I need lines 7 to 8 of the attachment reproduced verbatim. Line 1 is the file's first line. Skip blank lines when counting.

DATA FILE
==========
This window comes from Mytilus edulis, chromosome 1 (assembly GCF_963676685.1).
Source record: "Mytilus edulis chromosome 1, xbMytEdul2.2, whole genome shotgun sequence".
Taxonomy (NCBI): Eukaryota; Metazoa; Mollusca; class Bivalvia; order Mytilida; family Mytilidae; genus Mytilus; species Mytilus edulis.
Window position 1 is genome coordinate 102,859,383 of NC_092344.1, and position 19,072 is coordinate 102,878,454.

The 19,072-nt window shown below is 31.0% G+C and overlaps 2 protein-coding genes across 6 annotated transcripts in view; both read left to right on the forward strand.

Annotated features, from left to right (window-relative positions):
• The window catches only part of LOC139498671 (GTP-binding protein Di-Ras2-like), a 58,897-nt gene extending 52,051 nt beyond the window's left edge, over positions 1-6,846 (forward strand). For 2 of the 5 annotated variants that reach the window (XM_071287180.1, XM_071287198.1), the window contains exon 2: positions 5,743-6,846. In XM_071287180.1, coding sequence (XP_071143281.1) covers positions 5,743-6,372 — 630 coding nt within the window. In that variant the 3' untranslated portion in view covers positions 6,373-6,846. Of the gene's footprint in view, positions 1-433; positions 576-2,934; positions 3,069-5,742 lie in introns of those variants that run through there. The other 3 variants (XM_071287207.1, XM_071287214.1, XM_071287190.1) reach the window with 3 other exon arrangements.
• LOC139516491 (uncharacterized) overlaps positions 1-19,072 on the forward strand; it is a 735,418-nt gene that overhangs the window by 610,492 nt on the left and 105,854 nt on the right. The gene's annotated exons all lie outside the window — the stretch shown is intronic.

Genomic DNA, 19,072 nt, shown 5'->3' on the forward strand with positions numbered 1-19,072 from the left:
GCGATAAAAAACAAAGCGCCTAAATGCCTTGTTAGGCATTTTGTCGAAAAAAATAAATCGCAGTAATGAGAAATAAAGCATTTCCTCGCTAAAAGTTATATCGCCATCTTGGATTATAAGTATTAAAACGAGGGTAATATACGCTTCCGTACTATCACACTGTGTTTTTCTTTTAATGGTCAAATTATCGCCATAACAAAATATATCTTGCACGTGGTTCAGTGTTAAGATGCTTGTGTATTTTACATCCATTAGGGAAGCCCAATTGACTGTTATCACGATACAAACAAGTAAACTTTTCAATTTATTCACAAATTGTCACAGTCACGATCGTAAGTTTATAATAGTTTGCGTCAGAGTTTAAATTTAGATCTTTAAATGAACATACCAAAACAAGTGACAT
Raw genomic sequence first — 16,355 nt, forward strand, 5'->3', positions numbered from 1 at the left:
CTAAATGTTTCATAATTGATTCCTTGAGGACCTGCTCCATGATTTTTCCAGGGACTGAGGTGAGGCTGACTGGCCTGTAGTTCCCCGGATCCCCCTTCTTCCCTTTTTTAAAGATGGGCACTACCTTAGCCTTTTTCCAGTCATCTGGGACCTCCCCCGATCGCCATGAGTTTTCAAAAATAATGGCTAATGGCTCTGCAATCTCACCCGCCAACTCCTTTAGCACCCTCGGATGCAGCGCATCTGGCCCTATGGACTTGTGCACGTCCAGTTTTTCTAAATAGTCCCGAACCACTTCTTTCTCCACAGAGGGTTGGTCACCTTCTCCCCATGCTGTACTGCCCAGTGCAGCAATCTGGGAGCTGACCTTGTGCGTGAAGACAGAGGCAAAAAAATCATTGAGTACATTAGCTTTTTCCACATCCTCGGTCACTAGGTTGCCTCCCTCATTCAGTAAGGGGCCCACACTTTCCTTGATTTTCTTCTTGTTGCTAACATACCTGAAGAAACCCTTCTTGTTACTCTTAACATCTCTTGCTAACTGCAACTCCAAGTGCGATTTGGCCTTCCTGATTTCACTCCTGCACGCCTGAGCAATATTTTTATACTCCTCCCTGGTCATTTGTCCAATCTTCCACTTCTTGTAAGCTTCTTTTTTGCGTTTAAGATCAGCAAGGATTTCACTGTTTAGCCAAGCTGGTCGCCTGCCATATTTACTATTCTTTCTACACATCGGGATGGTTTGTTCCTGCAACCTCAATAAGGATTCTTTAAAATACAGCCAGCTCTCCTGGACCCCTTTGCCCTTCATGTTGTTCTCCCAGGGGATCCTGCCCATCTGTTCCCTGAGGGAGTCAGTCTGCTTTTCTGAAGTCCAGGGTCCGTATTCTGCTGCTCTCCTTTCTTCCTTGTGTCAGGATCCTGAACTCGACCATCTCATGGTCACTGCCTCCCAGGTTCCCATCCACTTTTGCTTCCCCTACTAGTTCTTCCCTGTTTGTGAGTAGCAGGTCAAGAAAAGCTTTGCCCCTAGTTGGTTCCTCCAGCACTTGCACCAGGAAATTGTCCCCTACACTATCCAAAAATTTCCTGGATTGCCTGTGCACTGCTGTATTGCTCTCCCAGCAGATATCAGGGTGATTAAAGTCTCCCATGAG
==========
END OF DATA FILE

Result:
• The window catches only part of LOC139498671 (GTP-binding protein Di-Ras2-like), a 58,897-nt gene extending 52,051 nt beyond the window's left edge, over positions 1-6,846 (forward strand). For 2 of the 5 annotated variants that reach the window (XM_071287180.1, XM_071287198.1), the window contains exon 2: positions 5,743-6,846. In XM_071287180.1, coding sequence (XP_071143281.1) covers positions 5,743-6,372 — 630 coding nt within the window. In that variant the 3' untranslated portion in view covers positions 6,373-6,846. Of the gene's footprint in view, positions 1-433; positions 576-2,934; positions 3,069-5,742 lie in introns of those variants that run through there. The other 3 variants (XM_071287207.1, XM_071287214.1, XM_071287190.1) reach the window with 3 other exon arrangements.
• LOC139516491 (uncharacterized) overlaps positions 1-19,072 on the forward strand; it is a 735,418-nt gene that overhangs the window by 610,492 nt on the left and 105,854 nt on the right. The gene's annotated exons all lie outside the window — the stretch shown is intronic.